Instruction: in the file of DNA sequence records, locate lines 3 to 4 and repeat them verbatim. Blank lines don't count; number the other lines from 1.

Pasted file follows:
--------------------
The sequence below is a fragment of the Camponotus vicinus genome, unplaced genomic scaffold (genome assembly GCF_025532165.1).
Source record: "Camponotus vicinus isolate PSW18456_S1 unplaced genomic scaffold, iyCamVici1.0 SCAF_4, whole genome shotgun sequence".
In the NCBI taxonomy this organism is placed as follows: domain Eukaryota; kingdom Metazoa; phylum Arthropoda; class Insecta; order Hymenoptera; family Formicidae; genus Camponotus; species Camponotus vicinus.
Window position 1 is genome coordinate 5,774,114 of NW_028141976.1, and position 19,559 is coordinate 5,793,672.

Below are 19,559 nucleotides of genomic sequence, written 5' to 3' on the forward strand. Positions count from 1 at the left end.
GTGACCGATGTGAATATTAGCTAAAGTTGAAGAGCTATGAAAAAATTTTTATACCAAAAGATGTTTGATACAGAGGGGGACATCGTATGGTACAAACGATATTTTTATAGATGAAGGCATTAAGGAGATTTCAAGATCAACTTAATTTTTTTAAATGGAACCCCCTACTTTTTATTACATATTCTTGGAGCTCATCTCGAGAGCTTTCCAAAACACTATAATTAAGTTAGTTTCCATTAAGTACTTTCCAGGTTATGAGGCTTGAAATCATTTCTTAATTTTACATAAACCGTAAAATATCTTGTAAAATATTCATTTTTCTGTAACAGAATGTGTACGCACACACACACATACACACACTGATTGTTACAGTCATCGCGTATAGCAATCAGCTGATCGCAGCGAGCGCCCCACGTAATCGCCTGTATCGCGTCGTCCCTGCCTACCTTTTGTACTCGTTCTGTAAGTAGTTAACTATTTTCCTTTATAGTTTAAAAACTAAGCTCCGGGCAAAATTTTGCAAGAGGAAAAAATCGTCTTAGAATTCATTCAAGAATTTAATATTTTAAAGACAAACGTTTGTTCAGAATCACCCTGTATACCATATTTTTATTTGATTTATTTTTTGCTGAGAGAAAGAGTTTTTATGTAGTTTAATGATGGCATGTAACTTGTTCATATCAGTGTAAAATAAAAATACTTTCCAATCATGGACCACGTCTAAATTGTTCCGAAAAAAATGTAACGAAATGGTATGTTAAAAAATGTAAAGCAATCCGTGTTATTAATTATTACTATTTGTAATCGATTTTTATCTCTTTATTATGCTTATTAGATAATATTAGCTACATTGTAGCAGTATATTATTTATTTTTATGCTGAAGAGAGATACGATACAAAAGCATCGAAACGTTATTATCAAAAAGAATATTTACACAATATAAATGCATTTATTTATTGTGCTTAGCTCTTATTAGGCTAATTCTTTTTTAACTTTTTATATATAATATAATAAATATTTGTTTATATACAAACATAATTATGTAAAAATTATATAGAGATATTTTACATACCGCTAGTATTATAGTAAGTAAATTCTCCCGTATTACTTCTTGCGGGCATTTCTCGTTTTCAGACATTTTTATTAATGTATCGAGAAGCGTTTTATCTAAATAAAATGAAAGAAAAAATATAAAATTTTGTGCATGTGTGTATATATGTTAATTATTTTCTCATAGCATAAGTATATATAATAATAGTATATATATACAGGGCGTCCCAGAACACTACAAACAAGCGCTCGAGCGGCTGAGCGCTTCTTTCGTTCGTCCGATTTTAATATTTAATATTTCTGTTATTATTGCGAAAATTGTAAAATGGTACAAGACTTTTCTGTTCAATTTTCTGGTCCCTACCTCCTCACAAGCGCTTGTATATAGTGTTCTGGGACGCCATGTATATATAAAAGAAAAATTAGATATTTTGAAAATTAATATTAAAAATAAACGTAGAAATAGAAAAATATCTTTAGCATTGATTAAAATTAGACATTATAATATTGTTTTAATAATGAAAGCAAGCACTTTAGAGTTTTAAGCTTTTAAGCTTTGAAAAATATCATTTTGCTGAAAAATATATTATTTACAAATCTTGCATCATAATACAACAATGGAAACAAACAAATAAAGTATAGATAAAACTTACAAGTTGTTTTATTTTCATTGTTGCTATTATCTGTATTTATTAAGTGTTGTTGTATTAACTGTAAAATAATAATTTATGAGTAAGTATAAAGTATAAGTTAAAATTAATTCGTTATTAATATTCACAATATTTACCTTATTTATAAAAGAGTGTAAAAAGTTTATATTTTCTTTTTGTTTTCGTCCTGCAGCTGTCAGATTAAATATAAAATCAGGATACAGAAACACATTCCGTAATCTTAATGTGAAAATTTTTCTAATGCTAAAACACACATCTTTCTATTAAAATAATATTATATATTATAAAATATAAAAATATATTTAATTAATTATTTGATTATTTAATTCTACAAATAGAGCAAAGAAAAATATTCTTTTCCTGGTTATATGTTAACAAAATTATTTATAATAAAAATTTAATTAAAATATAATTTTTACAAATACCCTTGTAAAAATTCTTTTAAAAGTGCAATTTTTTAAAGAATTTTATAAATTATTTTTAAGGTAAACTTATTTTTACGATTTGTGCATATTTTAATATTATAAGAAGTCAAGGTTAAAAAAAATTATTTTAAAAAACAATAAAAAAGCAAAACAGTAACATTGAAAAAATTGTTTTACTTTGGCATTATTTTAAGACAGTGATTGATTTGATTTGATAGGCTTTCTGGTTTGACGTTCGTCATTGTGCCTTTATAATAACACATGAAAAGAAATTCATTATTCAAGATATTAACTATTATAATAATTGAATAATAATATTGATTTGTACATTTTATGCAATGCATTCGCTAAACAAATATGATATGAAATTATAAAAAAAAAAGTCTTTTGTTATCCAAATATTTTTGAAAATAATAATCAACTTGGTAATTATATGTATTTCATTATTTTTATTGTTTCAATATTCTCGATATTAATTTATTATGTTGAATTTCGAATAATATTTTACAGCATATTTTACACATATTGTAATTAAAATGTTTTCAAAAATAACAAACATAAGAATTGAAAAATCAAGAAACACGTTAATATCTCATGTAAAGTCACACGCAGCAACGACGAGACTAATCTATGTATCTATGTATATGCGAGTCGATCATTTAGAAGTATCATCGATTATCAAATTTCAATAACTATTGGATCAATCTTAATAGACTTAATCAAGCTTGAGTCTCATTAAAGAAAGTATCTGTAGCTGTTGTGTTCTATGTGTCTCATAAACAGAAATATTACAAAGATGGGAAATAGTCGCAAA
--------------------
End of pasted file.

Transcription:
In the NCBI taxonomy this organism is placed as follows: domain Eukaryota; kingdom Metazoa; phylum Arthropoda; class Insecta; order Hymenoptera; family Formicidae; genus Camponotus; species Camponotus vicinus.
Window position 1 is genome coordinate 5,774,114 of NW_028141976.1, and position 19,559 is coordinate 5,793,672.